Glengoyne Distillery

Chairman Bill here with my distillery tour notes. A few short weeks ago I was in Scotland expanding my knowledge and enjoyment of single malt scotch. There are many very knowledgeable people when it comes to the topic of whisky. I consider myself to be an enthusiastic beginner who is committed to learning as much as I can about this wonderful

The Glengoyne Distillery is located a short distance from Glasgow. It was the first of 21 distilleries that I visited. You would think that because of its location that Glengoyne would be considered a Lowland whisky. It is a Highland whisky. The distillery is in the southern part of the Highlands.

I arranged for transport and signed up for the tasting tour. This entitled me to four generous samples s of the Glengoyne whiskies. No peat is used in the making of Glengoyne whiskies.

10 year old Glengoyne: light colour, pleasant sweet flavour
17 year old Glengoyne: slightly darker colour, vanilla smell, very sweet flavour
21 year old Glengoyne: amber colour, very very tasty. it purred down my throat
15 year old cask strength: very tasty, sweet flavour with a bite at the back of the throat. The bite was attributed to the higher alcohol content of the cask strength.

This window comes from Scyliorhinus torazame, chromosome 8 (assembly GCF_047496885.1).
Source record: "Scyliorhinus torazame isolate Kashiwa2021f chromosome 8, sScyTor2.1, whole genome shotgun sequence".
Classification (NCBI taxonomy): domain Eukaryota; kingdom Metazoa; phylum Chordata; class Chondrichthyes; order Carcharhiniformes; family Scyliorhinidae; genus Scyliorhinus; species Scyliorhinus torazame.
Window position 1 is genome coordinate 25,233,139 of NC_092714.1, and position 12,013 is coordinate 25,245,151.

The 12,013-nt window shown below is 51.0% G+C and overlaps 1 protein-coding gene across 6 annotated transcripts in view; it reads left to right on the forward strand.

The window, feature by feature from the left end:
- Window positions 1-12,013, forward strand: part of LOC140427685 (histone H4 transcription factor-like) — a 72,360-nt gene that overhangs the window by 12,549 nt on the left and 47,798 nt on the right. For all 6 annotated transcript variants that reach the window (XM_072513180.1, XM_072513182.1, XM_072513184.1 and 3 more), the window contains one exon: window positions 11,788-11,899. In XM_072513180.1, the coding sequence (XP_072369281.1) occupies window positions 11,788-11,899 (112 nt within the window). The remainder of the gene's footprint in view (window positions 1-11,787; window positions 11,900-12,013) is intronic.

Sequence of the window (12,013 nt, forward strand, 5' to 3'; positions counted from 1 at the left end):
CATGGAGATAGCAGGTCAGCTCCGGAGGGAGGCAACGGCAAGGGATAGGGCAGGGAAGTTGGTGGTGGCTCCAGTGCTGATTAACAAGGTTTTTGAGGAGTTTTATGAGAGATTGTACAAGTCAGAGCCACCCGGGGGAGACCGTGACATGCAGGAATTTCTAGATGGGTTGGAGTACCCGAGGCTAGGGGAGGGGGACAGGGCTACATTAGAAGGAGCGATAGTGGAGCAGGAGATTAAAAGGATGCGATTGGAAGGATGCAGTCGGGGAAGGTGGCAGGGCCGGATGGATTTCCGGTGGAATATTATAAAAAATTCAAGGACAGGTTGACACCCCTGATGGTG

These are all very fine whiskies. I would be happy to have them in my drinks cabinet.


What is on Your Bucket List?

When the topic of Bucket Lists comes up, many whisky lovers talk of travelling the Whisky Trail in Scotland. This spiritual adventure is one that comes highly recommended by the Canadian College of Whisky Knowledge.

Chairman Bill took extensive field notes of the 96 different whiskies he enjoyed as he toured 21 distilleries and various whisky bars and pubs on the Whisky Trail. The issue of record keeping was managed by a spiral bound note book and a listing of the whiskies available for purchase in Ontario Canada. The Whisky Life List is an ambitious project in record keeping using a web based application. This is presently being finalized by our technical support team.

When you walk into a whisky bar, set your notebook and Ontario Whisky Listings on the counter and then ask for their whisky binder, they know that you mean business. It’s also a great conversation starter. The process is one of elimination. If you can buy a whisky in Canada and/or you have sampled that whisky, on to a new whisky.

You may enjoy the e-book One Canadian, One Scotch, and One Beer. This is the write up of Chairman Bill’s solo adventures in Scotland and it may be of interest to the whisky enthusiasts who have visiting Scotland on their bucket list. The preview of this e-book is part of the college’s webpage.

United by the Love of Whisky!